Should Declining Fertility Rates be a Cause for Concern in Australia?
Australia has experienced a decline in fertility rates since the 1960s when the fertility rate peaked. According to the Australian Bureau of Statistics (ABS), the total fertility rate has remained below the replacement level since 1976 (ABS 2013). ABS also observed that women of all ages, occupation, or education level are having fewer children now than in the past. Another research dubbed “Battering the Evaluation of Care Health (BEACH)” revealed that 1.3 per 1000 encounters in hospitals between 2007 and 2012 were attributed to infertility (Britt, Harrison & Zhang, 2012) Majority, 81.6% of the infertility cases were reported in women. The most worrying revelation by BEACH was that almost half, 49.8 of infertility cases were referred. Meaning, the affected people needed specialized treatment. This is an indication that infertility is an underpinning health problem in Australia. Therefore, there is every reason for Australians to worry about the declining fertility rates.
A declining fertility rate imperils the future stability of the economy and wellbeing of the population. A low TFR means that, after some time, the dependency ratio becomes unsustainable. Fewer people will be working at any given time to support the retired in terms of social security benefits. A lower proportion of the working population reduces the number of taxpayers providing revenue to the government. As a result, government may scale down its services due to lack of funds. With declining fertility, the overall population will also decline. This affects the economy in that fewer goods will be produced. Consumption will also fall. Low fertility also brings social problems. As the aged outnumber the young, there will not be enough young people to care for them. Putting them into homes for the elderly increases the burden on
Australians should be concerned about fertility rates because the trend is not likely to be reversed any time sooner. This is because the number of women and men who are opting for studies instead of starting families is also growing. According to Mitchell & Gray, the tendency to delay family responsibilities is remarkably noticeable among women with high educational and economic status who put career advancement ahead of starting a family (2004). As feminism and other social changes, which are antithetical to the traditional sense of family, gain ground, TFR will remain low. Reactions to this level of TFR are mixed with some people arguing that it is good for the country since a small population prevents environmental degradation. They add that a larger proportion of the aged relative to the workforce should not be viewed only negatively since the old still contribute to the economy by advising the young, providing childcare and providing consumption dollars (Birthrate in Australia). However, this situation should be a cause for concern due to the economic and social ramifications of imbalances in the demographic profile of the country.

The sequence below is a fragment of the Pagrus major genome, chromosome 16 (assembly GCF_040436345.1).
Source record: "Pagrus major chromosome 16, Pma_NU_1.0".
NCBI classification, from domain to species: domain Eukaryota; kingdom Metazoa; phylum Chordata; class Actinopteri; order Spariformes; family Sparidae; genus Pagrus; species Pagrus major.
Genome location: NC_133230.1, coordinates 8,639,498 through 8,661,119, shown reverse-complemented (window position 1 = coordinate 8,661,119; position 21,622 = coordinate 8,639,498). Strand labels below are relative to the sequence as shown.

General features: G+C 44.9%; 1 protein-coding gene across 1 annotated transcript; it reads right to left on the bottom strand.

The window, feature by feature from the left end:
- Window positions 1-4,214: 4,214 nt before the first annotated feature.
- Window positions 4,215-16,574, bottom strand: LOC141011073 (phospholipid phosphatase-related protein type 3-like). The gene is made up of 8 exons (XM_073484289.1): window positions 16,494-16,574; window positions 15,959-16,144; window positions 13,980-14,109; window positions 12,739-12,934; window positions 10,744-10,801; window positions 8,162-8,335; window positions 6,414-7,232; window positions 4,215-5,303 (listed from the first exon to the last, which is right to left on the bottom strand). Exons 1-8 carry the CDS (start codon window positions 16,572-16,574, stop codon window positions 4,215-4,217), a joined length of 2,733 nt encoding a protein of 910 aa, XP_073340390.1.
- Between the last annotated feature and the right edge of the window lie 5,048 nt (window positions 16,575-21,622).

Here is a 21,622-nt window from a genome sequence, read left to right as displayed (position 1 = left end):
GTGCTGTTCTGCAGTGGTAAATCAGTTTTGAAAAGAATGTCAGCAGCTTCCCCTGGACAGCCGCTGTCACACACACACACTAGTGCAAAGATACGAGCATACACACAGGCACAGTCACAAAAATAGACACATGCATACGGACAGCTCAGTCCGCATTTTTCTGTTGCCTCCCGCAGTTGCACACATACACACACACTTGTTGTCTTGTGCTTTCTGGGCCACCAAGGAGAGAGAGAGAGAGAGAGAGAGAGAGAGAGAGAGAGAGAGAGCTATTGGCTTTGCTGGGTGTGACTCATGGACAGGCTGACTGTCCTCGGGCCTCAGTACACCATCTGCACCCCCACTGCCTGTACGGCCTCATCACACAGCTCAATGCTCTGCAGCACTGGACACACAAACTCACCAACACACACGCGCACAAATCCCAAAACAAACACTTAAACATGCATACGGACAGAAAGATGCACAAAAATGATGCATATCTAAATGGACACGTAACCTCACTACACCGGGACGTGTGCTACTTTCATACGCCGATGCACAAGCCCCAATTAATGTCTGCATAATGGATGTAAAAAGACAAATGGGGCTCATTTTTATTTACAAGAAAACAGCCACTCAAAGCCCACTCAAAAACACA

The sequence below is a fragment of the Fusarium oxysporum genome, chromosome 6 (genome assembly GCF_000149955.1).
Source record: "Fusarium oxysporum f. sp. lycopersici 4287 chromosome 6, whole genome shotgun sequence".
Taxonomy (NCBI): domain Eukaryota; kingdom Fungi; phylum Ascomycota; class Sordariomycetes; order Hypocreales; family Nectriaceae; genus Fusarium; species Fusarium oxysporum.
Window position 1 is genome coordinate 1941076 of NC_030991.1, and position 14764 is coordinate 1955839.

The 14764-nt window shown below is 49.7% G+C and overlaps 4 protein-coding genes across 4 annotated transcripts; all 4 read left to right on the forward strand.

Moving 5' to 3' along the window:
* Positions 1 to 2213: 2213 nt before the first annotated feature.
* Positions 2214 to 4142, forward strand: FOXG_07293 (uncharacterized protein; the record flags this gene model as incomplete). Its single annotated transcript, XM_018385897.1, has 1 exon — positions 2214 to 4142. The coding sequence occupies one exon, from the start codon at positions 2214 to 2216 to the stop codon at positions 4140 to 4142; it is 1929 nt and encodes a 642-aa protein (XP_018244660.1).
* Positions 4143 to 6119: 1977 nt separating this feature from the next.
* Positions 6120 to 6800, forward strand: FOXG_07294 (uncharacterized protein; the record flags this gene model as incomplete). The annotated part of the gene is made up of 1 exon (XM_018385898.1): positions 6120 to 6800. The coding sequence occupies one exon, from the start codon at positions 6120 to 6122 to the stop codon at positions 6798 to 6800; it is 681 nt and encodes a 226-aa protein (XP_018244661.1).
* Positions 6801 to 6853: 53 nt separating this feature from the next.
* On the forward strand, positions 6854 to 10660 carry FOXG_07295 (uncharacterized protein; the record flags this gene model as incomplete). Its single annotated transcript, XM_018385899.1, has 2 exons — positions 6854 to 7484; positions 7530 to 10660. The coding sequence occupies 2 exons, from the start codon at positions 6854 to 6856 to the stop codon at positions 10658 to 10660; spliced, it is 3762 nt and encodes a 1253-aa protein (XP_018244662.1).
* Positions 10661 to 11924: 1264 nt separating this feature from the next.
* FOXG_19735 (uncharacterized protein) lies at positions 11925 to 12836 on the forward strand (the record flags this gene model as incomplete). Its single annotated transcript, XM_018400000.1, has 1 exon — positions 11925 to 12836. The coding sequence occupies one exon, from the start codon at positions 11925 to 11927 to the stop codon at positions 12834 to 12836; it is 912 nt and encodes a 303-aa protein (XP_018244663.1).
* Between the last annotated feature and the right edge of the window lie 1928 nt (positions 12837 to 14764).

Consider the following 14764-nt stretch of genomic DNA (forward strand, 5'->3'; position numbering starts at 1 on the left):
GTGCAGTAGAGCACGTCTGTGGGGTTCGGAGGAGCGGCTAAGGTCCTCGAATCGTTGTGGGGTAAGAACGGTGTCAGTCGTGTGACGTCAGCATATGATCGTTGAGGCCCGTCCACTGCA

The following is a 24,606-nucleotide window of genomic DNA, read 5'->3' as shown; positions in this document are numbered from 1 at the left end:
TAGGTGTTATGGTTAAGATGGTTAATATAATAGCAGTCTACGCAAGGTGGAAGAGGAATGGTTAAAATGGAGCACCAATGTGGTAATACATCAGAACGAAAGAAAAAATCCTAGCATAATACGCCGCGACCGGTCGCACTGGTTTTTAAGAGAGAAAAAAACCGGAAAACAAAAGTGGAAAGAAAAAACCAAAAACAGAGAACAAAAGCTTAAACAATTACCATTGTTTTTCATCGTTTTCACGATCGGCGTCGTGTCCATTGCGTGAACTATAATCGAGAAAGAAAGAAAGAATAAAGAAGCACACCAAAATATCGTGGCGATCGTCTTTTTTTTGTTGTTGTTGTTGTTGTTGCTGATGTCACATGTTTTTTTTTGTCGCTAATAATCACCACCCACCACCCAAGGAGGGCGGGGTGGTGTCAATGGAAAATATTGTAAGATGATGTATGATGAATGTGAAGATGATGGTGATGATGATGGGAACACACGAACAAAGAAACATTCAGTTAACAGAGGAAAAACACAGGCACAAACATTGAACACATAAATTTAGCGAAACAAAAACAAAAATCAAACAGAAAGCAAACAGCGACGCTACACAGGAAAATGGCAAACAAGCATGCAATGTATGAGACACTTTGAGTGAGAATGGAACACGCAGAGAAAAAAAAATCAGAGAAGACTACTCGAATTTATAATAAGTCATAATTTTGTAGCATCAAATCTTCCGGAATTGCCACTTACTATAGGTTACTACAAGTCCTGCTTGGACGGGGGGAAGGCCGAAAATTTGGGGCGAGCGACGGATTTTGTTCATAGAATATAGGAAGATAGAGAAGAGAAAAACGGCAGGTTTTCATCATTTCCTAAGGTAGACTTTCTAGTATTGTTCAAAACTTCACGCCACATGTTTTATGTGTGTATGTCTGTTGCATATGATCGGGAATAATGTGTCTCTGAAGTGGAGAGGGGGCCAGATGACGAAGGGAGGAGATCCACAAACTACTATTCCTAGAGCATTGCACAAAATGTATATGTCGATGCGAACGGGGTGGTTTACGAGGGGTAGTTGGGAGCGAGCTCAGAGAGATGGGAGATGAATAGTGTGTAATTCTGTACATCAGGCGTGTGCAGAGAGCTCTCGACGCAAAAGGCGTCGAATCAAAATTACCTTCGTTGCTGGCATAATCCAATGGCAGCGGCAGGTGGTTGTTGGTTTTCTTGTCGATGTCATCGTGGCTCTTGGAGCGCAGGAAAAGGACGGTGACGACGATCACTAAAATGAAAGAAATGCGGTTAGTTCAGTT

A declining fertility rate should concern everyone because it puts the viability of the economy at stake. The economy needs a growing population to sustain economic growth and prosper (Sheehan 2008). Older people also need the social support provided by the younger generation in order to enhance their wellbeing. In addition, low fertility rate is a sign of great health problem in Australian society. Hence, Australians of all races, ethnicities, religions, and class should focus their attention to infertility problem.
ABS, 2001, Australia’s fertility rate: trends and issues, available at: < http://dss.gov.au >
Birthrate in Australia: Should it concern the government? n.d., viewed 18 November 2013: <http://www.mindrelief.net/birth_rate_in_australia.html >
Britt, H., Zhang, C., & Harrison, C. 2012, Bettering the Evaluation and Care of Health, viewed 18 November 2013: http://www.racgp.org.au/afp/2012/october/infertility/
Mitchel, D, & Gray, E 2004, Declining Fertility: Intentions, Attitudes and Aspirations, Available from: < http://sagepub.com >
Sheehan, C 2008, The truth about Australia's birth rate, viewed 18 November 2013 <http://newsweekly.com.au/article.php?id=3520>